Helena Cook

Department: Politics

Project Summary




Performing Identity: Descriptive and Symbolic Representation in New Zealand and the United Kingdom


Theories of identity and representation are fundamentally intertwined and yet rarely explicitly considered together. Identity shapes the image politicians present to the public, the way they carry out substantive representation, the representative claims they make, and the degree to which they ‘stand’ as descriptive or symbolic representatives for groups of constituents. However there is a need to go beyond the identity labels of descriptive and symbolic representation to investigate the way that identity is constructed, performed, and understood by representatives themselves. This thesis argues that identity is a multi-faceted, socially constructed process that is performed in a strategic fashion by representatives, depending on the intended audience, context and objectives.


Empirically, the study focuses on public and personal performances of identity by representatives in New Zealand and in the United Kingdom. It uses maiden speeches and web biographies, as well as in-depth interview data with political representatives, to map the types of representative claims made by MPs. The variation between discussions of identity and representation that is undertaken in each context highlights the ways that identity construction and performance affect representative roles. Considering both public and personal performances of identity provides the opportunity to compare the contexts of identity-based representative claims, while the two case studies allow for a comparison between ‘representation of the self’ in two Westminster democracies with differing electoral systems and democratic histories.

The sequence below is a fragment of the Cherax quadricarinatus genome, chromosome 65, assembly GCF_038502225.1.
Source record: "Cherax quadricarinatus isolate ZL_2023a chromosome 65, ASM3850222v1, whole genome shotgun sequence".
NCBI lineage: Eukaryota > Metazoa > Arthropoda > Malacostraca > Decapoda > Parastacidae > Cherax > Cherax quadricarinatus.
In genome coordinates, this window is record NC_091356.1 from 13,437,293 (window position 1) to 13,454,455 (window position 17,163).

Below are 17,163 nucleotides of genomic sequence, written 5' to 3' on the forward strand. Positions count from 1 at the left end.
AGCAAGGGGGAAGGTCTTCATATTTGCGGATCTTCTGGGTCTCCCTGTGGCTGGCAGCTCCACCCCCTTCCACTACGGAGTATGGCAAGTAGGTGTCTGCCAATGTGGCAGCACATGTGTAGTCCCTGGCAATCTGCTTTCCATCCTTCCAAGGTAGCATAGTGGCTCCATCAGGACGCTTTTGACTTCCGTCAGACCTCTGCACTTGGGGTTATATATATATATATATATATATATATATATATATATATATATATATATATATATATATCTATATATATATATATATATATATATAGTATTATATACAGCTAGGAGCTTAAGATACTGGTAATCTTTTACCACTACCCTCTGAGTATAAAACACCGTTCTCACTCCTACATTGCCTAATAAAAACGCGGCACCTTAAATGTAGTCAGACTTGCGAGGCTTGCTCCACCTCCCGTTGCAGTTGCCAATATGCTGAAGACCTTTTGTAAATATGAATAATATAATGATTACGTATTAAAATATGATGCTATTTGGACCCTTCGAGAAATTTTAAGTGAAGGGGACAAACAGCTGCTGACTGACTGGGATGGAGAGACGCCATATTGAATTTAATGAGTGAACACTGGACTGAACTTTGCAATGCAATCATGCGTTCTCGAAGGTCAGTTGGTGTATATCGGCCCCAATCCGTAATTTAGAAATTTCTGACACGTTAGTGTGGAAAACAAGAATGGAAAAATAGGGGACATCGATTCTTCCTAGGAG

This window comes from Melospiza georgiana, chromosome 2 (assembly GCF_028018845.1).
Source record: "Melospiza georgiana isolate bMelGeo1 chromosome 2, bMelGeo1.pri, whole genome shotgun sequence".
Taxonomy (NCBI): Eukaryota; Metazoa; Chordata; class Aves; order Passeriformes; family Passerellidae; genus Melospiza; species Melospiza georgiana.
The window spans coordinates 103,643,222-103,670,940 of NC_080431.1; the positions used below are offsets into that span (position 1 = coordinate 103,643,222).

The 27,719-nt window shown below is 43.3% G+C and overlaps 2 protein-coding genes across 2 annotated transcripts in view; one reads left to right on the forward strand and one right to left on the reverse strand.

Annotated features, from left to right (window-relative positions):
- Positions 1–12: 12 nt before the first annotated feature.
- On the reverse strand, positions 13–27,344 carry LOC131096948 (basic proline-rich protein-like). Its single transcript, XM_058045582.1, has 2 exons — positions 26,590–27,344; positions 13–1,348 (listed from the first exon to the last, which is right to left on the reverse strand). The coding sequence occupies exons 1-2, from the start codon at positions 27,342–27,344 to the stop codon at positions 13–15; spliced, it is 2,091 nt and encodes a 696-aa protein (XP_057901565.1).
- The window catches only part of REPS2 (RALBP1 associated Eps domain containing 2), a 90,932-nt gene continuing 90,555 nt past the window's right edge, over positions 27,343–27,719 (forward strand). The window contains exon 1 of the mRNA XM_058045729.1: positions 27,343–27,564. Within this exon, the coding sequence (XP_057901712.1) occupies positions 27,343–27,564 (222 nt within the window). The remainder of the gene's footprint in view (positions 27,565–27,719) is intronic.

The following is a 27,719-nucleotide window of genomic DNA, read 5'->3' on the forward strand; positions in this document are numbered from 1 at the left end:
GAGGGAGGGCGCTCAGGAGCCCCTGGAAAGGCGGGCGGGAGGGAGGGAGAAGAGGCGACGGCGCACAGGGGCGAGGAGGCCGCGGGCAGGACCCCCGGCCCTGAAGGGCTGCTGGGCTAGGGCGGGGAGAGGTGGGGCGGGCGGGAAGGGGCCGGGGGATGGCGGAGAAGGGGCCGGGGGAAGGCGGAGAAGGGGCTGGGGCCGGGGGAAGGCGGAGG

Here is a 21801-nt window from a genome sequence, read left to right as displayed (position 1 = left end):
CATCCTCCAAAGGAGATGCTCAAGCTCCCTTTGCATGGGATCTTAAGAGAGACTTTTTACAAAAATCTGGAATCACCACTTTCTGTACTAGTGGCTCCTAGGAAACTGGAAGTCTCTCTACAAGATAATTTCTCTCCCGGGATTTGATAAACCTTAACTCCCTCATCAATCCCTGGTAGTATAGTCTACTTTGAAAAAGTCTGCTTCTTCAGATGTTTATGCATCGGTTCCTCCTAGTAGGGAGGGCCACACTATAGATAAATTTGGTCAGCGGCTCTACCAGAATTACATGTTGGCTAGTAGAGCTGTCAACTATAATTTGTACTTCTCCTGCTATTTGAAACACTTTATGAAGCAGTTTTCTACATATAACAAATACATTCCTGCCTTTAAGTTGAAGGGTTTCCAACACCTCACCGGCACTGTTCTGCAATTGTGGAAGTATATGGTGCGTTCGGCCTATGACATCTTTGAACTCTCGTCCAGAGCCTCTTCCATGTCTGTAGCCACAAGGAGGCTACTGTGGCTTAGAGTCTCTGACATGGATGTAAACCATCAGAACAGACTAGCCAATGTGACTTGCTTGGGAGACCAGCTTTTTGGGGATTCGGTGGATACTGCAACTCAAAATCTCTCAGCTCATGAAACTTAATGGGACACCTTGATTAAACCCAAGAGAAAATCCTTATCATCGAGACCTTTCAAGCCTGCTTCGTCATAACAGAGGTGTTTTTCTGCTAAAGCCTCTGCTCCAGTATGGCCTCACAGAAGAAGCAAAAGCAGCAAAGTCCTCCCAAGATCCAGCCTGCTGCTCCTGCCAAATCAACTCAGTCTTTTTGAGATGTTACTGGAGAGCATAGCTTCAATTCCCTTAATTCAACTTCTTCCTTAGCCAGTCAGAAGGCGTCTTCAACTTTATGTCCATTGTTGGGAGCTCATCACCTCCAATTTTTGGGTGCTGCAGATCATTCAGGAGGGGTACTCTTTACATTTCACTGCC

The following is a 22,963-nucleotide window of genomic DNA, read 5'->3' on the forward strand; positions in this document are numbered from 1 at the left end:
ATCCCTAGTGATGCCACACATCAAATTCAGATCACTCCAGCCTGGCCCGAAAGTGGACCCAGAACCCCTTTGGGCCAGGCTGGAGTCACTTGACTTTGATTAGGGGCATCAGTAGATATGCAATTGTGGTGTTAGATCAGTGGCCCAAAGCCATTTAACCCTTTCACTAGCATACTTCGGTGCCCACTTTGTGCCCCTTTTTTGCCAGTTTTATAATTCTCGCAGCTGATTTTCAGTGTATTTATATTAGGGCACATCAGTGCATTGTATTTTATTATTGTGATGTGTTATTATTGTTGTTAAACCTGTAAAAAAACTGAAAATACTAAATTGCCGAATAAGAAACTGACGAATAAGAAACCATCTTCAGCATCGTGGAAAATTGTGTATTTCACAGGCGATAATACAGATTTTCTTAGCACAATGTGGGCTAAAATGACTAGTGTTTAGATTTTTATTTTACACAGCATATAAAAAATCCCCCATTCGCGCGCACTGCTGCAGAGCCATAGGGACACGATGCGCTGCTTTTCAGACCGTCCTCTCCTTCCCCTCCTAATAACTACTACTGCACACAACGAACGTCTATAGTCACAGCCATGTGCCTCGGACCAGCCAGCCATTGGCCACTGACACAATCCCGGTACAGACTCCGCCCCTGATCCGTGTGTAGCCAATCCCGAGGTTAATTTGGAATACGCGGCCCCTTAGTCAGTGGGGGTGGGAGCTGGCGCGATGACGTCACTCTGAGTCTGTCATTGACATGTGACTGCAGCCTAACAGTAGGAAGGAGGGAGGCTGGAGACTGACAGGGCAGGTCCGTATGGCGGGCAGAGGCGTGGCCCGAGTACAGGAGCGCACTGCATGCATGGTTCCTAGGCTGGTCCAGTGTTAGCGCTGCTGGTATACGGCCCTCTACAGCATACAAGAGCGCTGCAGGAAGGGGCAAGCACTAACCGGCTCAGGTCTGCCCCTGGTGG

This thesis argues that political representation may be a chance for MPs to ‘represent the self’ but the self they draw on is intersectional, complex and liable to change with context, audience and objectives. It is conditioned by internal factors such as the complexities around representation of identity, and external factors such as party agendas, methods of [s]election and institutional norms and culture. MPs use identity in a strategic fashion; sometimes drawing on group identification to connect with an audience of voters, and at other times withdrawing completely from performances of collective identity. There is reluctance by MPs to only perform the role of a group representative, and the normative values they ascribe to descriptive and symbolic representation are therefore tempered by a conflicting desire to avoid being labelled on the basis of identity.


Supervisory Team

First Supervisor: Professor Claudio Radaelli

Second Supervisor: Professor Jack Vowles


Wider Research Interests

Political behaviour, ethnicity and race,  political representation, identity politics, minority rights, gender issues, political participation